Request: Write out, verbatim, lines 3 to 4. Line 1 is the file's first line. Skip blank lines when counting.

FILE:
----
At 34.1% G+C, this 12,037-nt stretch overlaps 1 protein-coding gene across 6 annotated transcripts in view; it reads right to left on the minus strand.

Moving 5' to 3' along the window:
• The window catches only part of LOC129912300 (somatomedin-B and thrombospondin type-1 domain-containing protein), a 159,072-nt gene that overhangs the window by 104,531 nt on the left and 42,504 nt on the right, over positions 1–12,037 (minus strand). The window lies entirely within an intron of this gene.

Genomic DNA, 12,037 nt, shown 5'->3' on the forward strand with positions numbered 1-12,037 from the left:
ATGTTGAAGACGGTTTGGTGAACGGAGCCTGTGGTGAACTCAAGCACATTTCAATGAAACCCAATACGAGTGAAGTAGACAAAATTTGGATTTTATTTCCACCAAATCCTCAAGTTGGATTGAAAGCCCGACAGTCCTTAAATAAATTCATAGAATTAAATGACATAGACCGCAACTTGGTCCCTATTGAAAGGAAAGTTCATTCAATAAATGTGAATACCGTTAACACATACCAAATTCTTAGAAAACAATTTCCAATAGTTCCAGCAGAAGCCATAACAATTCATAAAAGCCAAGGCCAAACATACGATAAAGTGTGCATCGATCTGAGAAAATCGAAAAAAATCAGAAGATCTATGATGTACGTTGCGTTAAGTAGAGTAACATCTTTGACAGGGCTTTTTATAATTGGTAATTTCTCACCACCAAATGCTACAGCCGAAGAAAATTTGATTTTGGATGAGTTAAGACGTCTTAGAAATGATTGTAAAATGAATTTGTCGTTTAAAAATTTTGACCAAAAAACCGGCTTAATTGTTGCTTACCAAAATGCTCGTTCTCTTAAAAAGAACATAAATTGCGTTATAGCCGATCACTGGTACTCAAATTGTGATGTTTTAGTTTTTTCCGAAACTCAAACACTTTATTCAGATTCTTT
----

• The window catches only part of LOC129912300 (somatomedin-B and thrombospondin type-1 domain-containing protein), a 159,072-nt gene that overhangs the window by 104,531 nt on the left and 42,504 nt on the right, over positions 1–12,037 (minus strand). The window lies entirely within an intron of this gene.

Genomic DNA, 12,037 nt, shown 5'->3' on the forward strand with positions numbered 1-12,037 from the left: